Create a seriously big picture plan, fall in love with percentages, develop a spine of steel, work in lists of three, and you got your productivity sorted!
A Word Carnival post hosted by Tea Silvestre, The Word Chef.
National levels of productivity as defined by such weighty terms as GDP per hour worked, showed that the rest of the world lagged well behind Luxembourg in the 2007 OECD chart.
Now what do the good burghers of Luxembourg have over the rest of us, that their productivity levels are nearly twice that of many other countries in the OECD?
Analysis of the national characteristic of those Luxembourgeois, (true, I looked it up!), which contribute to this remarkable achievement might be better left to social economists, more qualified to comment than I.
However, the point of that somewhat tortured introduction, was to posit the theory that none of these statistics would reflect the ocean of sweat represented by small businesses’ prodigious effort to pay themselves and an army of outsourcers.
Productivity and small business
No, our productivity and how it impacts on our lives today, and into the future, is left to our own efforts to improve. Variously, and with wildly differing success rates.
Speak to any small business person or business owner operator. They are universally overwhelmed. If they aren’t, it’s rarely because they have their _ together.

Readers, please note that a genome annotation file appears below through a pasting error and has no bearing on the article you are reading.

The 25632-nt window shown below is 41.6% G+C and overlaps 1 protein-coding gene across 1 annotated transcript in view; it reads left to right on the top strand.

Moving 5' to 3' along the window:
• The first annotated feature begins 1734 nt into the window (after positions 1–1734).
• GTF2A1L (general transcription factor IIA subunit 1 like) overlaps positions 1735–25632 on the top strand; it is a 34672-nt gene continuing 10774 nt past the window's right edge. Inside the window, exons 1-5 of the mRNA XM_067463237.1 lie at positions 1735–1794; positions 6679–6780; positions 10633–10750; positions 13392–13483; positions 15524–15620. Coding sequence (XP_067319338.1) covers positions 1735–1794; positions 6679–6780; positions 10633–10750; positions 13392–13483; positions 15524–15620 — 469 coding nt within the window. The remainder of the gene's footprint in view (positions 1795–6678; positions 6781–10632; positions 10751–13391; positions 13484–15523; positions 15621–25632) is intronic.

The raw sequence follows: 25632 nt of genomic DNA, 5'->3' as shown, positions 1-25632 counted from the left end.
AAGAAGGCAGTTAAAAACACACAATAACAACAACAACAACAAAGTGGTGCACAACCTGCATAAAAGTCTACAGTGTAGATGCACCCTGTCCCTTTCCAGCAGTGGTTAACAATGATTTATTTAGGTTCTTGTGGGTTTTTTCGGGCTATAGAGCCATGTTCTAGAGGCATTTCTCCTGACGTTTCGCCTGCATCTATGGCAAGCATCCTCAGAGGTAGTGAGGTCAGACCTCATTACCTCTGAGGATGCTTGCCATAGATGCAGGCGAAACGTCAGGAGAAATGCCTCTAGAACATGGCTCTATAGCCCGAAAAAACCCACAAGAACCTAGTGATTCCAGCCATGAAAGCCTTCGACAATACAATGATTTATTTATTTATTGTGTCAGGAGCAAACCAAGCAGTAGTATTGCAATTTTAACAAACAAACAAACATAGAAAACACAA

They may be managing current business. But if that’s only paying the bills, then there’s a gaping hole in what must be achieved to build the business, or transition it, or succeed from it.
The push pull of the Internet
We laud, love and could not do without the Internet as a source of endless opportunity and increased productivity. It’s also a massive contributor to business owner overwhelm.
It offers us effective relationship marketing systems, automated process solutions and a constant kaleidoscope of life-changing information on the one hand. And the frustration of unrealised opportunity, information overload and distraction on the other.
So what do we in small business do, both online and offline, to forever alter our productivity levels toward more output for less work, while leveraging this remarkable tool.
First – the seriously big picture – create a succession plan. .
If you start and continue in business without having a succession plan, you are doing yourself a disservice. The creation and implementation of a succession plan forces you to come to terms with a number of important facets of your life, not just your business:
1. How long do you want to work?
2. How much money do you need to retire/do something else?
3. What would you do, if you could do something else?
4. Is your business saleable or could it be taken over?
5. If not, can you make it?
6. Who would buy it/take it over and are they in your business already?
7. What do you need to do to foster that outcome?
8. What are you doing right, or could improve, on to achieve this?
9. What could you do now that might provide you residual income into the future?
Answering these questions is a whole-of-life focussing exercise.
You may be decades away from retiring, or changing what you do, but if you plan for succession, you start to focus on those activities that will achieve those long term goals. You have created a vision and it’s relevance to you and your life into the future.
Fall in love with percentages
One of the problems of condensing your succession plan into 10 years rather than 30 is that the pressure increases exponentially. A good reason to do it sooner rather than later. If you are pushed and pulled in divergent and distracting directions, your productivity dissipates at an alarming speed.
My mentor, a man of 70, sat me down recently. You are juggling way too many balls in the air, he said, focus must be your mantra. Here’s how he helped me, and it was all about percentages.